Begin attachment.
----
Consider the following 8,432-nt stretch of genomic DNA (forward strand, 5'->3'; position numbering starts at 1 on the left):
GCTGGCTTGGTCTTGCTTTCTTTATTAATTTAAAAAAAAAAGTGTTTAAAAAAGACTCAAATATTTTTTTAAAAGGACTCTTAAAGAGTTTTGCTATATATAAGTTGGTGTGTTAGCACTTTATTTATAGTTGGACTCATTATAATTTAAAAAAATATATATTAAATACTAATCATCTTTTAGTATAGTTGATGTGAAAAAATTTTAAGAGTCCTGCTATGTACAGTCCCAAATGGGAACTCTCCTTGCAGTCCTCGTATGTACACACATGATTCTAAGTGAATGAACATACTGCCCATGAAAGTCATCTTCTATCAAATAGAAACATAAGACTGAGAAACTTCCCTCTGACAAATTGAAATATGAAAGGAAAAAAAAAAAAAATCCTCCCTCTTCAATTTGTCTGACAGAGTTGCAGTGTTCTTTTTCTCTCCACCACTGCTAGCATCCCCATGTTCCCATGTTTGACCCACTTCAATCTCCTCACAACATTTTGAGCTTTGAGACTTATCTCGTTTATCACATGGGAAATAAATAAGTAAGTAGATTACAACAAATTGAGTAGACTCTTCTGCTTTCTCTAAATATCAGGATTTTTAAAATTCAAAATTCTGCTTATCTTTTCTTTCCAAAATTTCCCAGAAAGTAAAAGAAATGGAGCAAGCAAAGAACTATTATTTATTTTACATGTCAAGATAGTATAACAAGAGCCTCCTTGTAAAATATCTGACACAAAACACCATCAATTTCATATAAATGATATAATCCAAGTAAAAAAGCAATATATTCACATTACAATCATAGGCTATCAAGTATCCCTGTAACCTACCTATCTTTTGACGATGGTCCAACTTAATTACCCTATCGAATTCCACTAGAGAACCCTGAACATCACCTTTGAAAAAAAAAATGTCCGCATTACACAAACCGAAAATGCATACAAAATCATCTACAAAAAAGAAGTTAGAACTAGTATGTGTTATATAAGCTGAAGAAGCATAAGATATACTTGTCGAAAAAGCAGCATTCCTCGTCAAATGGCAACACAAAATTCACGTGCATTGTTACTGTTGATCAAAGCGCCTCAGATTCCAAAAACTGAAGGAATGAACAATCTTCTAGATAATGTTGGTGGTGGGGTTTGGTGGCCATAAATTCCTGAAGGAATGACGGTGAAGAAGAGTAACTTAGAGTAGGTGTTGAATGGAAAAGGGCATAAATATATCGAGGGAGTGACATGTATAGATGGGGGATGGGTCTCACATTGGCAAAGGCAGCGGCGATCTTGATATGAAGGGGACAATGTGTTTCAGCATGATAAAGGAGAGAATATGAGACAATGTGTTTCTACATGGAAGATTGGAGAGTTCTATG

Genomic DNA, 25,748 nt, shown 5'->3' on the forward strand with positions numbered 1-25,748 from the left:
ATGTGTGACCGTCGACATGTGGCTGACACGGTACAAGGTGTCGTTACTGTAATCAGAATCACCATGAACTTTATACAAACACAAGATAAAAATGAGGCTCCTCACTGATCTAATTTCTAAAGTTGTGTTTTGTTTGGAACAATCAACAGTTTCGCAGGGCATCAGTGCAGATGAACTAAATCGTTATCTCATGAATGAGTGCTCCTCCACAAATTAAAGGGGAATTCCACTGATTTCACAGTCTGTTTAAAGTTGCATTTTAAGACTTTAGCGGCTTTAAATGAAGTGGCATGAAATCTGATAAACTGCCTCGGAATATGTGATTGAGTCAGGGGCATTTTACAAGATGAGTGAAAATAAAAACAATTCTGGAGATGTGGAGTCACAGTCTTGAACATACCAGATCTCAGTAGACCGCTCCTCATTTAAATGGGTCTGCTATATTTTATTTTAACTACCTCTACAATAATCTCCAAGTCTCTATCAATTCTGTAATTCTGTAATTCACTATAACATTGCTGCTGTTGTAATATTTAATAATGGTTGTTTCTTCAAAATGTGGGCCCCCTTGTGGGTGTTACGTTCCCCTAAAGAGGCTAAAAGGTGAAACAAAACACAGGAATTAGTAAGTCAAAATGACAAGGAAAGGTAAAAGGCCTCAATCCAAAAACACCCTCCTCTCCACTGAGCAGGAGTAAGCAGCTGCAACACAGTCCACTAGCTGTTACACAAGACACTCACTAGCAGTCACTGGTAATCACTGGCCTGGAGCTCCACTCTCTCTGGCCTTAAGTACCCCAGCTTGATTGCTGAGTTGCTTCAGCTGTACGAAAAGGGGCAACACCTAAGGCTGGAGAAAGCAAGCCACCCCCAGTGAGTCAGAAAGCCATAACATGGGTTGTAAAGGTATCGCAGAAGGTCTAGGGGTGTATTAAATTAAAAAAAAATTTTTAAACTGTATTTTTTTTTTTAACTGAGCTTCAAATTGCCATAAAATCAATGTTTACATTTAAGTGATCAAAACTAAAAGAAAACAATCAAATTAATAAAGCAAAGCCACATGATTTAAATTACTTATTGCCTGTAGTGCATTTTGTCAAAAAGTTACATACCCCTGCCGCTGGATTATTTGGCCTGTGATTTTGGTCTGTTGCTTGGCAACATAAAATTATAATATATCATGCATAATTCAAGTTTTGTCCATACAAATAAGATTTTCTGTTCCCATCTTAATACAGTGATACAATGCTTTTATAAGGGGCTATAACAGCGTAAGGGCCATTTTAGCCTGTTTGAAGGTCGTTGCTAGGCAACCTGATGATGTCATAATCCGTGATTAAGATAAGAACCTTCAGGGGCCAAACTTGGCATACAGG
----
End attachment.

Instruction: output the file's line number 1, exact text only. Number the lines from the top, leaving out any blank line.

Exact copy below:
Consider the following 8,432-nt stretch of genomic DNA (forward strand, 5'->3'; position numbering starts at 1 on the left):